Fighting against poverty implies a battle against all forms of corruption, in Africa and everywhere else in the world. Transparency International makes sure the issue of good governance is at the heart of the discussions on development.

© Transparency International
© Transparency International

Fighting against poverty implies a battle against corruption, whichever form it may take. Transparency International (TI) , an anti-corruption organisation with a hundred of national branches across the world, wants to make sure that « good governance » is discussed in global gatherings on development. Interview with Craig Fagan, Head of Global Policy for TI.

Have any significant steps been taken in the fight against corruption in Africa ?

First of all, let me insist on the fact that such problems of corruption are occuring everywhere around the world, in Asia, America and Europe and not only in Africa. There has been progress in some countries indeed. Some small steps can have a big impact over time. Changes are happening for example in Rwanda, where TI’s national chapter can see gains in how people trust the justice system and are able to report problems when the courts don’t function right . In Kenya, an initiative was launched a couple of years ago in Mombasa, with the local water commission. A public agreement was signed to make sure water service was done in a transparent and accountable way. Important changes have occured around public contracts for water service delivery in Mombasa.

Even in countries with systemic corruption, local initiatives can have a big impact. In Nigeria, a federation facing severe corruption challenges, the new administration is trying to change things and hold to account even high level officials involved in bribery.

But the fight against corruption must not be politicised. It should not become a tool for the ruling party to undermine the opposition – if so, corruption is still not being dealt with ! It’s far more important to have some action on the ground than politicians making statements and not holding their word to end corruption.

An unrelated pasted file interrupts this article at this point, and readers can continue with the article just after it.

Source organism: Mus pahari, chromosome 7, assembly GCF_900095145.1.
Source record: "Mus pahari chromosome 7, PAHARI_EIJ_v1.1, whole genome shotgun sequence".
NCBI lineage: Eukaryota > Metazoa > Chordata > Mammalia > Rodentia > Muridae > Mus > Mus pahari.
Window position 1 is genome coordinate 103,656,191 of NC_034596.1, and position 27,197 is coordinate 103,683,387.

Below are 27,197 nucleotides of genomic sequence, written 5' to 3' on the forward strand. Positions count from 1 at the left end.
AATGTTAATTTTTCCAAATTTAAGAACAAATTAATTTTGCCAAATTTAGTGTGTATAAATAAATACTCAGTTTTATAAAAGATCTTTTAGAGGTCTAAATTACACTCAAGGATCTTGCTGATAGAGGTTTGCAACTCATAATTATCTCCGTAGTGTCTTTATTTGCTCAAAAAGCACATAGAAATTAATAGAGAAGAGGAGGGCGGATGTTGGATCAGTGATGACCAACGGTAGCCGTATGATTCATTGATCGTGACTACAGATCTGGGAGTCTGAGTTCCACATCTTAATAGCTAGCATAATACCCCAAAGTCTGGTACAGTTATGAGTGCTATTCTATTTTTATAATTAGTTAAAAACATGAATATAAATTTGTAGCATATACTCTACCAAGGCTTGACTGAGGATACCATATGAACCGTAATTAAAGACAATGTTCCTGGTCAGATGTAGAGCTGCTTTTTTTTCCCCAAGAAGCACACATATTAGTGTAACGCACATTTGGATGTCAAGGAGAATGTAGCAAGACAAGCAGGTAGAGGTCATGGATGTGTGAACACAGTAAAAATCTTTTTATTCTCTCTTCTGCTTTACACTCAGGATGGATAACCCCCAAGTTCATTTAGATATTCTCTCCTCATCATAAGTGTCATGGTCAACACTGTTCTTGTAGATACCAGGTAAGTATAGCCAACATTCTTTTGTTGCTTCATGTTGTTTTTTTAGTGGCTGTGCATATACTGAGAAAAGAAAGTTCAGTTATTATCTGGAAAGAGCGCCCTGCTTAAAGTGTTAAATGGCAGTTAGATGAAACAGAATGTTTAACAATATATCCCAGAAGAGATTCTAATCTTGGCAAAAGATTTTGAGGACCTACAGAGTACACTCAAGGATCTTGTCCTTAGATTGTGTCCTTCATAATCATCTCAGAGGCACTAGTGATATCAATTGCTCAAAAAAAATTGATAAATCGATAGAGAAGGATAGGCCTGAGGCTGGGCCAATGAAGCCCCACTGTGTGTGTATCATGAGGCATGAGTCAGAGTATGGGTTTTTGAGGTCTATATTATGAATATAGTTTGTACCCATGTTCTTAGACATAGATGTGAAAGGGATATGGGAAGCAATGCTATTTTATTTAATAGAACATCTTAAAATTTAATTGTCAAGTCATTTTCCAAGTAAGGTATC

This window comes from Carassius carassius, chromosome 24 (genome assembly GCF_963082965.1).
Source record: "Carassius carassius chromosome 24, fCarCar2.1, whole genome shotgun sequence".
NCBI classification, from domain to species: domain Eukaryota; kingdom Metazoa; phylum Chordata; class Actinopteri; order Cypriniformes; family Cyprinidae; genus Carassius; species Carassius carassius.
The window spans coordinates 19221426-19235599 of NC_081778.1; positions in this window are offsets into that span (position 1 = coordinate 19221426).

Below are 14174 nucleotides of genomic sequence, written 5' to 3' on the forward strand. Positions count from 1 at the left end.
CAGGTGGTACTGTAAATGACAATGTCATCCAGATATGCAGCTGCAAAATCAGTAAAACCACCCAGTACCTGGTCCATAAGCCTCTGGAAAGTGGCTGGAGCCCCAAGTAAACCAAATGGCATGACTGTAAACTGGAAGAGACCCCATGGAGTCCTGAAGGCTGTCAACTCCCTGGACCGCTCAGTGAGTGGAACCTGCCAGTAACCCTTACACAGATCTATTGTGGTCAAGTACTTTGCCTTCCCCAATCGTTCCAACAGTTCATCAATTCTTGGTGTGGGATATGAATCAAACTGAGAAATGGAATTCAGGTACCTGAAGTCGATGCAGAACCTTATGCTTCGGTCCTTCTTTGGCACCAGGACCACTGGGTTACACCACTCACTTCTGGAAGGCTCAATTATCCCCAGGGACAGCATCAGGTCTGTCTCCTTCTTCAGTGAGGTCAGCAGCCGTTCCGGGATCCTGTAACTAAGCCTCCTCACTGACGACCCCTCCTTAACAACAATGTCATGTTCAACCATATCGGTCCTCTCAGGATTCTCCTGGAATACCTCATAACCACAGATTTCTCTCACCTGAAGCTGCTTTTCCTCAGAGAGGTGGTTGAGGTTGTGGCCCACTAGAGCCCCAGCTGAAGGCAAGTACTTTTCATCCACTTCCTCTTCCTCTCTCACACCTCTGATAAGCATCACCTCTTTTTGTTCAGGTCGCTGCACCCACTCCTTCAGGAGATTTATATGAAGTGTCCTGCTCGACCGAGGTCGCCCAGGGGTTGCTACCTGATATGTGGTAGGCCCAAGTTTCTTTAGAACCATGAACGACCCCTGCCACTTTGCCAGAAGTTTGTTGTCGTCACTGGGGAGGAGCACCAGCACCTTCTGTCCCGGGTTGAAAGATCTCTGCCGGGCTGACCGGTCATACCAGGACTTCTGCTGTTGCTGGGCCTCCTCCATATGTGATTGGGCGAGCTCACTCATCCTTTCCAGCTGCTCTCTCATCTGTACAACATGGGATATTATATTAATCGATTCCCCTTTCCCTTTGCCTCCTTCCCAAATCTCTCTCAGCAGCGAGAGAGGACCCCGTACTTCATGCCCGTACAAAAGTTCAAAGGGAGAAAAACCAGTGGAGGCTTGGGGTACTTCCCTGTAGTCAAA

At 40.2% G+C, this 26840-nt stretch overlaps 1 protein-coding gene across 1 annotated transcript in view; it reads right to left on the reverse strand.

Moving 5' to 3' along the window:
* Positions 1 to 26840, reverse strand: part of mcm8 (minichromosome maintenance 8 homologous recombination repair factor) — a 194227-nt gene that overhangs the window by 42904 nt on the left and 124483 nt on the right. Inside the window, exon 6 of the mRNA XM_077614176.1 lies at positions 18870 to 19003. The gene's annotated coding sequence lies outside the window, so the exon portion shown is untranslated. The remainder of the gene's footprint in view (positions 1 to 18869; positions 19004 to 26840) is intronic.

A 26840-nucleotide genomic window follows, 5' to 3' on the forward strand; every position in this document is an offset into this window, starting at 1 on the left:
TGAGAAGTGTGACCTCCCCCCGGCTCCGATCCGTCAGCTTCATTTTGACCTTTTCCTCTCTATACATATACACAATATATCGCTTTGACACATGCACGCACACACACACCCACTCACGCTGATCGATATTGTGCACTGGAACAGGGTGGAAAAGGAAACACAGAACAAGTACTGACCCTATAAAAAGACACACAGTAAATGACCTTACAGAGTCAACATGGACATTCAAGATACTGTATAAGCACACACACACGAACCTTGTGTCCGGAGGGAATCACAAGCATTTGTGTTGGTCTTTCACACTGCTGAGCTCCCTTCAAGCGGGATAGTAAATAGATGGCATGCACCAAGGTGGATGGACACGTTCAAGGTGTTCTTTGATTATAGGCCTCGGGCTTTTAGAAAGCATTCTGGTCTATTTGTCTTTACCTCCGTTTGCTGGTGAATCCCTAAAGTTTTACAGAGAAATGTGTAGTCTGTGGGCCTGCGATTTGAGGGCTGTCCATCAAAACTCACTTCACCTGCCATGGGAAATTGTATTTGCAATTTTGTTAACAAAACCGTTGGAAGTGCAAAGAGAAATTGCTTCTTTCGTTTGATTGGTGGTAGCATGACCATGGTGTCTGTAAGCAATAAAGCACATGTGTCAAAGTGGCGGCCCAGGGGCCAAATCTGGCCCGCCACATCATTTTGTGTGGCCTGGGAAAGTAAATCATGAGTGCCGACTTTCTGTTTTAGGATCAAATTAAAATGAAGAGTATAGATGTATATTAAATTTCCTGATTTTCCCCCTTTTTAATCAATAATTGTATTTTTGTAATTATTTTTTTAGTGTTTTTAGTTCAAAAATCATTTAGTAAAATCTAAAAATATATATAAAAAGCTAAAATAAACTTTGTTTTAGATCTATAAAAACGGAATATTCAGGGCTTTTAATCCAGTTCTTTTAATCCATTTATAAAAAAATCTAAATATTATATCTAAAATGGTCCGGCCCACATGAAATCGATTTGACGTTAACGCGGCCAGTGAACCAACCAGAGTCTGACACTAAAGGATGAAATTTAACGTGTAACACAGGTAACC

How do you explain these successes ? (what are the factors that led to these positive changes?)

One of the key factors is political will. There needs to be the commitment within a government – at the national or local level – to want to change the status quo. Requiring anti-corruption policies or efforts as part of accessing development cooperation or for inclusion in trade or regional blocs (such as the EU) will not have lasting results if there is not the commitment or buy-in on the other side of the equation. And change can start at the smallest level, with a mayor of a city or a governor of a state taking an active stance to combat corruption.

Is the liberation of Karim Wade in Senegal a setback in the fight against corruption ?

The fact that a former minister can be put into court, sentenced and then relased is leading to perceptions that not everyone is treated equally before the law. It could be taken as a signal that you can be corrupt and get away with it. The fact that more officials are not held into account in Senegal creates a system of impunity where people think there is no rule of law.

Transparency International has published a survey on 28 subsaharian countries last year, based on opinion polls and perception of corruption. In many countries, people see the police as entirely corrupt, as well as the justice system. Interestingly, Senegal came out as one of the few countries, with Botswana, Burkina Faso and Lesotho, where people saw the more progress against corruption. Of course, the risk is that these gains can be undermined when one government exits, and another one enters.

What is Transparency International’s relationship with international donors?

In our mandate, it is important to work with all stakeholders: governement, political parties, business, media and civil society.

Some of our main support comes from countries like the United Kingdom, Sweden and France, for international and national projects. We also work in partnership with the International Monetary Fund (IMF) and the World Bank, but we always remain impartial and apolitical. If Transparency International sees a problem with any international institution, it will speak out, even if these institutions may be one of our financial supporters.

In the past, Transparency International has criticized and praised the World Bank, for the work done by its internal investigation departement. In addition, the institution has become more open. Last year, processes have been set up to make sure we know who is the beneficial owner of the companies that are winning World Bank’s contracts. At the European level, Transparency International receives some funding from the EU, but that does not prevent us from being outspoken on the need for EU legislation on country-by-country reporting and public registries for the beneficial owners of companies operating in Europe, for instance.